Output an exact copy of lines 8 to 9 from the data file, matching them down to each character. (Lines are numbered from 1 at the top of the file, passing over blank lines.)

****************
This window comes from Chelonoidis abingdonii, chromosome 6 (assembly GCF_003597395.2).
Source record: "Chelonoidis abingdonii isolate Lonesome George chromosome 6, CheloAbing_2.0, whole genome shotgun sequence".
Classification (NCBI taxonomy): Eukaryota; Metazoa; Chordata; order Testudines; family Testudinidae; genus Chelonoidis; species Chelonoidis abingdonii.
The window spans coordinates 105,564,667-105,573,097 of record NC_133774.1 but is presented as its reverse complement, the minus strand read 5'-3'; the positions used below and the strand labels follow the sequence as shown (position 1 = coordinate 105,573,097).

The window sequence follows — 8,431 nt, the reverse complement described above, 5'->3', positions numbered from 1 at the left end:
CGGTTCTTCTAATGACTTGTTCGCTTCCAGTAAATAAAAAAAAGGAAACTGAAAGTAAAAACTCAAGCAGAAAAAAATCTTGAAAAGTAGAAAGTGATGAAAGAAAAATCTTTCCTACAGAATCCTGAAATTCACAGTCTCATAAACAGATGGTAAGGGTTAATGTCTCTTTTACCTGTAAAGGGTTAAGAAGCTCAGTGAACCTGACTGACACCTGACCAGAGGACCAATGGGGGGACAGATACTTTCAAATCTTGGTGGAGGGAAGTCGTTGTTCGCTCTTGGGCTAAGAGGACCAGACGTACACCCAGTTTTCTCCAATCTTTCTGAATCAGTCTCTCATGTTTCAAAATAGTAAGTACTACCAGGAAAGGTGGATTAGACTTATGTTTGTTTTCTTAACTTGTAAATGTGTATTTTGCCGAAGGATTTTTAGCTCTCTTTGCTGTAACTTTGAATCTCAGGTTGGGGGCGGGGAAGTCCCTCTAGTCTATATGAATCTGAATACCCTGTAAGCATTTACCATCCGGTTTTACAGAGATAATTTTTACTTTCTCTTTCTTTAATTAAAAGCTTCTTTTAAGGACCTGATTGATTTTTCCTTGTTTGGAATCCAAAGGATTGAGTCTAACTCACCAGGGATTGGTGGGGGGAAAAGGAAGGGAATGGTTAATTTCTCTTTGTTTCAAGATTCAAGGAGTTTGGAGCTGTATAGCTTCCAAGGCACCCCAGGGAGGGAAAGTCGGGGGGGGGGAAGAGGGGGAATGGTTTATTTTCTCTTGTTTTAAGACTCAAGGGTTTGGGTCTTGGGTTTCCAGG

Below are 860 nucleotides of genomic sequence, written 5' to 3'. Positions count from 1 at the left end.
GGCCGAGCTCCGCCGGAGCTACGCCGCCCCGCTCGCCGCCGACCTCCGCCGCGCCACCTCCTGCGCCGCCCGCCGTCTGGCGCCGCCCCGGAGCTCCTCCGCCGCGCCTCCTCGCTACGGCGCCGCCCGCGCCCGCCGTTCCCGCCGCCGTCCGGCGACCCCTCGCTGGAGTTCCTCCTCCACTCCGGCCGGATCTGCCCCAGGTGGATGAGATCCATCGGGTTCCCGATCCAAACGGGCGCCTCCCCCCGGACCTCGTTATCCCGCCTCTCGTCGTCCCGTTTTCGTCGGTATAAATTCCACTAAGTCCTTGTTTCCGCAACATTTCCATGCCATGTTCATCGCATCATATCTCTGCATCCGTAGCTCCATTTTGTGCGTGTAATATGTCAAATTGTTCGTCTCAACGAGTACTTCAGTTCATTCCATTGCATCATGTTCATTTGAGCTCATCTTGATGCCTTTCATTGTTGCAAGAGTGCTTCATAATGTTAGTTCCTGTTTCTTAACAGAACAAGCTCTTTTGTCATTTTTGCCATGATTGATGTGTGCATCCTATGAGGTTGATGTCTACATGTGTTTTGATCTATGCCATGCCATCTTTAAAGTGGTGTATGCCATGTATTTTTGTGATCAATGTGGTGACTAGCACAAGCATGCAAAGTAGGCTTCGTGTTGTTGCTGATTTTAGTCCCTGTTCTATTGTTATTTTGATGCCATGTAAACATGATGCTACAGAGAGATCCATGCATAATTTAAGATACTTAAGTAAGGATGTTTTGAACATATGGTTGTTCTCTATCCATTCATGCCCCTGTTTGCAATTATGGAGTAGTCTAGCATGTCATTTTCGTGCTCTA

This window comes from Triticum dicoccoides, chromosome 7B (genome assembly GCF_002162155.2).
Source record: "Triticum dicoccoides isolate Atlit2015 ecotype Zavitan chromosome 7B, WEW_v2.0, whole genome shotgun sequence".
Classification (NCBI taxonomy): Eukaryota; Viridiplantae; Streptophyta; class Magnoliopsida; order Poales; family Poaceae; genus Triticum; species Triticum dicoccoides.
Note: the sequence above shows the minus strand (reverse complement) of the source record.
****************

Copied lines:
GGCCGAGCTCCGCCGGAGCTACGCCGCCCCGCTCGCCGCCGACCTCCGCCGCGCCACCTCCTGCGCCGCCCGCCGTCTGGCGCCGCCCCGGAGCTCCTCCGCCGCGCCTCCTCGCTACGGCGCCGCCCGCGCCCGCCGTTCCCGCCGCCGTCCGGCGACCCCTCGCTGGAGTTCCTCCTCCACTCCGGCCGGATCTGCCCCAGGTGGATGAGATCCATCGGGTTCCCGATCCAAACGGGCGCCTCCCCCCGGACCTCGTTATCCCGCCTCTCGTCGTCCCGTTTTCGTCGGTATAAATTCCACTAAGTCCTTGTTTCCGCAACATTTCCATGCCATGTTCATCGCATCATATCTCTGCATCCGTAGCTCCATTTTGTGCGTGTAATATGTCAAATTGTTCGTCTCAACGAGTACTTCAGTTCATTCCATTGCATCATGTTCATTTGAGCTCATCTTGATGCCTTTCATTGTTGCAAGAGTGCTTCATAATGTTAGTTCCTGTTTCTTAACAGAACAAGCTCTTTTGTCATTTTTGCCATGATTGATGTGTGCATCCTATGAGGTTGATGTCTACATGTGTTTTGATCTATGCCATGCCATCTTTAAAGTGGTGTATGCCATGTATTTTTGTGATCAATGTGGTGACTAGCACAAGCATGCAAAGTAGGCTTCGTGTTGTTGCTGATTTTAGTCCCTGTTCTATTGTTATTTTGATGCCATGTAAACATGATGCTACAGAGAGATCCATGCATAATTTAAGATACTTAAGTAAGGATGTTTTGAACATATGGTTGTTCTCTATCCATTCATGCCCCTGTTTGCAATTATGGAGTAGTCTAGCATGTCATTTTCGTGCTCTA

This window comes from Triticum dicoccoides, chromosome 7B (genome assembly GCF_002162155.2).